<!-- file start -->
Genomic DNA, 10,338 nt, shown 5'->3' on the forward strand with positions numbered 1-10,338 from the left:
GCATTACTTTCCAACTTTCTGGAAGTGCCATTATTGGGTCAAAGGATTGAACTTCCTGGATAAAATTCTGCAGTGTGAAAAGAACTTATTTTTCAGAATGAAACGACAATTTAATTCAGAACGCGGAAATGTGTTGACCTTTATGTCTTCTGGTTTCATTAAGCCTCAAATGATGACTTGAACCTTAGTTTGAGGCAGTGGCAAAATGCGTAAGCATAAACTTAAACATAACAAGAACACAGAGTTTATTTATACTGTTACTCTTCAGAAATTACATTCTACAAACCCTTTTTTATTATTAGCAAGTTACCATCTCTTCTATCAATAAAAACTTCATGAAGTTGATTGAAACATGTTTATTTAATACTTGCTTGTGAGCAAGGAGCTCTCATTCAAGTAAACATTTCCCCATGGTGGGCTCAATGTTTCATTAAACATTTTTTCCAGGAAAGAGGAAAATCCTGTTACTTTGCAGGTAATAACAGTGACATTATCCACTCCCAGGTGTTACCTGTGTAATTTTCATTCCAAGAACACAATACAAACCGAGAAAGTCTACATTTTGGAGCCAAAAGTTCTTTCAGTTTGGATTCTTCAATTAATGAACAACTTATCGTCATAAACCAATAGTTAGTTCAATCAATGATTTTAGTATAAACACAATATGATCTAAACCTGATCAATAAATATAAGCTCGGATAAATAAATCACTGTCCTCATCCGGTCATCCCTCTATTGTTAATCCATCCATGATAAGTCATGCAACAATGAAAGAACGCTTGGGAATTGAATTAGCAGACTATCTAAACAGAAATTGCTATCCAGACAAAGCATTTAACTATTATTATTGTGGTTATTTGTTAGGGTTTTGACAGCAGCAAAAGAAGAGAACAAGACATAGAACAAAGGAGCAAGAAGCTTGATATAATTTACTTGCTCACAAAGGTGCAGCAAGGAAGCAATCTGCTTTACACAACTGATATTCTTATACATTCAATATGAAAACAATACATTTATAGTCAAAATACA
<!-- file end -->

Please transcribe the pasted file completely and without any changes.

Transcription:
Genomic DNA, 10,338 nt, shown 5'->3' on the forward strand with positions numbered 1-10,338 from the left:
GCATTACTTTCCAACTTTCTGGAAGTGCCATTATTGGGTCAAAGGATTGAACTTCCTGGATAAAATTCTGCAGTGTGAAAAGAACTTATTTTTCAGAATGAAACGACAATTTAATTCAGAACGCGGAAATGTGTTGACCTTTATGTCTTCTGGTTTCATTAAGCCTCAAATGATGACTTGAACCTTAGTTTGAGGCAGTGGCAAAATGCGTAAGCATAAACTTAAACATAACAAGAACACAGAGTTTATTTATACTGTTACTCTTCAGAAATTACATTCTACAAACCCTTTTTTATTATTAGCAAGTTACCATCTCTTCTATCAATAAAAACTTCATGAAGTTGATTGAAACATGTTTATTTAATACTTGCTTGTGAGCAAGGAGCTCTCATTCAAGTAAACATTTCCCCATGGTGGGCTCAATGTTTCATTAAACATTTTTTCCAGGAAAGAGGAAAATCCTGTTACTTTGCAGGTAATAACAGTGACATTATCCACTCCCAGGTGTTACCTGTGTAATTTTCATTCCAAGAACACAATACAAACCGAGAAAGTCTACATTTTGGAGCCAAAAGTTCTTTCAGTTTGGATTCTTCAATTAATGAACAACTTATCGTCATAAACCAATAGTTAGTTCAATCAATGATTTTAGTATAAACACAATATGATCTAAACCTGATCAATAAATATAAGCTCGGATAAATAAATCACTGTCCTCATCCGGTCATCCCTCTATTGTTAATCCATCCATGATAAGTCATGCAACAATGAAAGAACGCTTGGGAATTGAATTAGCAGACTATCTAAACAGAAATTGCTATCCAGACAAAGCATTTAACTATTATTATTGTGGTTATTTGTTAGGGTTTTGACAGCAGCAAAAGAAGAGAACAAGACATAGAACAAAGGAGCAAGAAGCTTGATATAATTTACTTGCTCACAAAGGTGCAGCAAGGAAGCAATCTGCTTTACACAACTGATATTCTTATACATTCAATATGAAAACAATACATTTATAGTCAAAATACA